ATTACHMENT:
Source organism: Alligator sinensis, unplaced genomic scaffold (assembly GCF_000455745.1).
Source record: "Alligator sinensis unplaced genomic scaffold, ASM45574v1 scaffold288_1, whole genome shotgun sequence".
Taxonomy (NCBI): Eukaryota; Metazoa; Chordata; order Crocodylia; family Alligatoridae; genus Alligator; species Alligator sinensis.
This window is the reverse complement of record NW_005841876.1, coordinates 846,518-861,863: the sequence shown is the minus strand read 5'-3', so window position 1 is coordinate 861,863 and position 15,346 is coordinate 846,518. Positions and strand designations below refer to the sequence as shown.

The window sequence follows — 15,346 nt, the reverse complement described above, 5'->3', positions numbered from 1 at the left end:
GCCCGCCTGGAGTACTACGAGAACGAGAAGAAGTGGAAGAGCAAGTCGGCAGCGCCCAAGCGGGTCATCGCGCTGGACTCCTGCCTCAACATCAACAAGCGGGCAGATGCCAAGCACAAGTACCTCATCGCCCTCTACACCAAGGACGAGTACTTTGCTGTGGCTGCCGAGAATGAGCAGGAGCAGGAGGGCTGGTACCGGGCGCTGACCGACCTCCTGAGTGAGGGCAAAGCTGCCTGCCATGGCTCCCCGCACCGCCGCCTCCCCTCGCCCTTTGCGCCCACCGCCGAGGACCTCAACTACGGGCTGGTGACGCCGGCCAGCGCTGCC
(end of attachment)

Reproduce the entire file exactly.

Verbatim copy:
Source organism: Alligator sinensis, unplaced genomic scaffold (assembly GCF_000455745.1).
Source record: "Alligator sinensis unplaced genomic scaffold, ASM45574v1 scaffold288_1, whole genome shotgun sequence".
Taxonomy (NCBI): Eukaryota; Metazoa; Chordata; order Crocodylia; family Alligatoridae; genus Alligator; species Alligator sinensis.
This window is the reverse complement of record NW_005841876.1, coordinates 846,518-861,863: the sequence shown is the minus strand read 5'-3', so window position 1 is coordinate 861,863 and position 15,346 is coordinate 846,518. Positions and strand designations below refer to the sequence as shown.

The window sequence follows — 15,346 nt, the reverse complement described above, 5'->3', positions numbered from 1 at the left end:
GCCCGCCTGGAGTACTACGAGAACGAGAAGAAGTGGAAGAGCAAGTCGGCAGCGCCCAAGCGGGTCATCGCGCTGGACTCCTGCCTCAACATCAACAAGCGGGCAGATGCCAAGCACAAGTACCTCATCGCCCTCTACACCAAGGACGAGTACTTTGCTGTGGCTGCCGAGAATGAGCAGGAGCAGGAGGGCTGGTACCGGGCGCTGACCGACCTCCTGAGTGAGGGCAAAGCTGCCTGCCATGGCTCCCCGCACCGCCGCCTCCCCTCGCCCTTTGCGCCCACCGCCGAGGACCTCAACTACGGGCTGGTGACGCCGGCCAGCGCTGCC